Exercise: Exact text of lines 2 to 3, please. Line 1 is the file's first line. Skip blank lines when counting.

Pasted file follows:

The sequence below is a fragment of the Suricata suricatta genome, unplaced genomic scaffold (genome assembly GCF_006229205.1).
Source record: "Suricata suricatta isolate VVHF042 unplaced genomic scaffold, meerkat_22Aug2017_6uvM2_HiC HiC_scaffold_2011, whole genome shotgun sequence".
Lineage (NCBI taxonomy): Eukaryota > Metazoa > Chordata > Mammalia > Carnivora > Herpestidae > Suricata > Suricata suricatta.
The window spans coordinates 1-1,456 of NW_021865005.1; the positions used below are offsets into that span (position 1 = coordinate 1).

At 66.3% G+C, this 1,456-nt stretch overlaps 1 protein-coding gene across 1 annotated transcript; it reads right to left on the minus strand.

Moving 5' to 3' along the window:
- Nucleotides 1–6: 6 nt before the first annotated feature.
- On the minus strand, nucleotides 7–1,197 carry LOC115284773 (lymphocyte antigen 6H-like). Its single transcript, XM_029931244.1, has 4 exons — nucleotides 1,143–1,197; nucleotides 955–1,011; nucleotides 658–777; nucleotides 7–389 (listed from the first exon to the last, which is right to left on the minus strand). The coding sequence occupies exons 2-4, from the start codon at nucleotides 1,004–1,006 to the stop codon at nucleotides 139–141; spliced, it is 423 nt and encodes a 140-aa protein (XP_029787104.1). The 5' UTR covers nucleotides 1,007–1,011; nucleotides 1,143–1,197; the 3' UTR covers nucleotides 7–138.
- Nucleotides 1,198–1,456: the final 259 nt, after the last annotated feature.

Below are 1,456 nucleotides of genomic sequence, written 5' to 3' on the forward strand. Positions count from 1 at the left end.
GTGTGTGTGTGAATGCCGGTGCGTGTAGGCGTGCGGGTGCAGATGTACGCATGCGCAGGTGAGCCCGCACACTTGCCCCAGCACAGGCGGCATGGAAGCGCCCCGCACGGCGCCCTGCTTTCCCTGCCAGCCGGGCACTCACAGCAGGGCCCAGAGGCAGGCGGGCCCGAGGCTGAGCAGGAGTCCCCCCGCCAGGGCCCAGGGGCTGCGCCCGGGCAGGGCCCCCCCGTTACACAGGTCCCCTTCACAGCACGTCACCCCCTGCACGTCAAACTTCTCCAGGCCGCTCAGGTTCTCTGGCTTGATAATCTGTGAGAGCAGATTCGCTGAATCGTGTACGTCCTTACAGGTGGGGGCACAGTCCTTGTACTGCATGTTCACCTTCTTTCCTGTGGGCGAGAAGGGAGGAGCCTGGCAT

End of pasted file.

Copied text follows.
Source record: "Suricata suricatta isolate VVHF042 unplaced genomic scaffold, meerkat_22Aug2017_6uvM2_HiC HiC_scaffold_2011, whole genome shotgun sequence".
Lineage (NCBI taxonomy): Eukaryota > Metazoa > Chordata > Mammalia > Carnivora > Herpestidae > Suricata > Suricata suricatta.